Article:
Nick Bostrom and Anders Sandberg describe an interesting (original?) hypothesis about why placebos (sometimes) work. It involves signaling that there is relatively little need to conserve the body's resources for fighting future injuries and diseases. Could this understanding lead to insights about how to more directly and reliably trigger this effect? More effective placebos have been proposed. Why is it so unusual to ask about serious research into this subject?
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3 of 3 people found the following review helpful
4.0 out of 5 stars Why hasn't this book been more read, and more reviewed?, March 30, 2012
This review is from: Human Enhancement (Paperback)
I wonder why there are so few reviews of this book. Considering its importance for all of us it would seem to me that many more people should have taken interest in it. Is it because it is a book of academic papers and these tend to provide a great deal of jargon and difficult argument? Or is it perhaps because the whole subject is one which is somewhat difficult and even repulsive to a good share of mankind?
I don't know. I do know that the question raised of whether or not we actually know what human nature is in such a definitive way as to be able to enhance it seems to me theoretically overdone. We know enough about our powers to propose very specific 'enhancements' Bostrom speaks about the preference of most people for enhancements which are somehow seen as natural or more in accordance with our nature. He too and others speak about enhancements which might provide a certain risk.There are also questions raised in the book of the 'equality' issue and the kinds of privilege the 'enhanced' might have. It seems to me this book should be of interest to anyone who is concerned about what is presently happening to humanity. There are those who after all believe we will be at the point soon where 'artificial intelligences' somehow go beyond us, and in some way promise to replace us.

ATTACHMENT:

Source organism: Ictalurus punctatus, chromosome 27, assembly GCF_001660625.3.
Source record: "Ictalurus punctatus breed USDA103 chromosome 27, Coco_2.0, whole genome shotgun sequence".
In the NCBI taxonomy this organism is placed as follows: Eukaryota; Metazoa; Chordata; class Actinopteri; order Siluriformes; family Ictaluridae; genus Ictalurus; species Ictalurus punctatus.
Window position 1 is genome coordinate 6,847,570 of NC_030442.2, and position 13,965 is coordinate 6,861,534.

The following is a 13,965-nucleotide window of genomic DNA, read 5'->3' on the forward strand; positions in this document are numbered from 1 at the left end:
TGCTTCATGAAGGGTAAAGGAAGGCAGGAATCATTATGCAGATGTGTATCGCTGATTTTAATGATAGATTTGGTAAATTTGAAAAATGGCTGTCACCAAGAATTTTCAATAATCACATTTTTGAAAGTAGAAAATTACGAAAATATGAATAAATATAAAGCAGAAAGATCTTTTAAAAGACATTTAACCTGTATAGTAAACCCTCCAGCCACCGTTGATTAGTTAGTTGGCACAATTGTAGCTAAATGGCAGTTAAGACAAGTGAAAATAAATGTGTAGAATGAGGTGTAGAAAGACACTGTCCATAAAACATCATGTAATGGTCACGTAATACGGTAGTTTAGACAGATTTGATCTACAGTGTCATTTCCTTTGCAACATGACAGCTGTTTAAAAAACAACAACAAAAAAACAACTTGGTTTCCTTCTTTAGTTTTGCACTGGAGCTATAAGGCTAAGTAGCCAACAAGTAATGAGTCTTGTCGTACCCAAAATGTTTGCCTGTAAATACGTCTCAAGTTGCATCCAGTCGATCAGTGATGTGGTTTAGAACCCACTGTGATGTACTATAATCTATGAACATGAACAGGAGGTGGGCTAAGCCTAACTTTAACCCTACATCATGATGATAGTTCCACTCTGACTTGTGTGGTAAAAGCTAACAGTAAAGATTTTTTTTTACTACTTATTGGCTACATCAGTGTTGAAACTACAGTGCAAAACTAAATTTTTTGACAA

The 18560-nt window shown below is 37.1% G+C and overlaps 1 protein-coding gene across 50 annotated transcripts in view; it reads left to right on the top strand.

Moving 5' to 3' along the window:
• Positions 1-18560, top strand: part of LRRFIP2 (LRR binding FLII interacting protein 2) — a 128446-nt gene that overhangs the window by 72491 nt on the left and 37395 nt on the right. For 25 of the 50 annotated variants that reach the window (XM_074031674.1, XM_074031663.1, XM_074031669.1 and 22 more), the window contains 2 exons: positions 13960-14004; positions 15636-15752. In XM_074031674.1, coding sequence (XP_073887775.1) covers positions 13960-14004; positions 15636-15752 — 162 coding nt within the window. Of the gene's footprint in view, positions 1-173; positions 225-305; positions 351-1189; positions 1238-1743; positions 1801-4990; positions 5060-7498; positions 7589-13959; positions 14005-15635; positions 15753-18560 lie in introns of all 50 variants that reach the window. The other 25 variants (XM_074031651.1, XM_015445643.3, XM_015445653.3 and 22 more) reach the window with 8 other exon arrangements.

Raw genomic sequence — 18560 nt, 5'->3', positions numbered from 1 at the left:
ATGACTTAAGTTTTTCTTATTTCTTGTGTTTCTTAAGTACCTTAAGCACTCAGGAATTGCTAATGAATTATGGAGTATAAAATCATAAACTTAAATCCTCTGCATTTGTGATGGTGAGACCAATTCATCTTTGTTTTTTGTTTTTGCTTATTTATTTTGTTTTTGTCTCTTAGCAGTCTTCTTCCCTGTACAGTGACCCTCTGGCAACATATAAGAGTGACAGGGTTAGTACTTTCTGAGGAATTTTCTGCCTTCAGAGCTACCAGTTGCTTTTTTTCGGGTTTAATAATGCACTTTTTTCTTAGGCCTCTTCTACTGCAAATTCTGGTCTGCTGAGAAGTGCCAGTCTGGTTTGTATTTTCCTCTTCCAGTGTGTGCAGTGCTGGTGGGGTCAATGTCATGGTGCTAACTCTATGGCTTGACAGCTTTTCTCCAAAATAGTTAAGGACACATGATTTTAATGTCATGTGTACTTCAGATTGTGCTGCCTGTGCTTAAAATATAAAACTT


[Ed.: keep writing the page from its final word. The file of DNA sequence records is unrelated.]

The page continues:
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2.0 out of 5 stars A ho-hum not so scientific argument regarding human enhancement issues, May 21, 2014
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Wade C. Quick (Traveling the USA) - See all my reviews
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This review is from: Human Enhancement (Paperback)
I guess being a college philosophy text, it can argue the morality of what is already happening to any human that can afford to modify his or her mental or physical condition. I was not so much impressed with the reality of the issues the book implies but the fuel for science fiction is fabulous.
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1 of 2 people found the following review helpful
5.0 out of 5 stars Transhumanism, June 13, 2013
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This review is from: Human Enhancement (Paperback)
Very good collection of essays. I like the idea of contrasting ideas in a single book, and Savulescu does just that. Oh, and his is one of the excellent essays in this.
Anyone interested in the sociological, moral and technological implications of the merge of humans and machines should have a peek at these essays.
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0 of 1 people found the following review helpful
5.0 out of 5 stars Terrific read, August 20, 2013
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This review is from: Human Enhancement (Paperback)
Wonderful collection of writing about human enhancement--thoughtful and thought-provoking. Authors engage in a cross-chapter dialogue which is enjoyable. Great addition.
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Human Enhancement
Human Enhancement by Nick Bostrom (Paperback - January 7, 2011)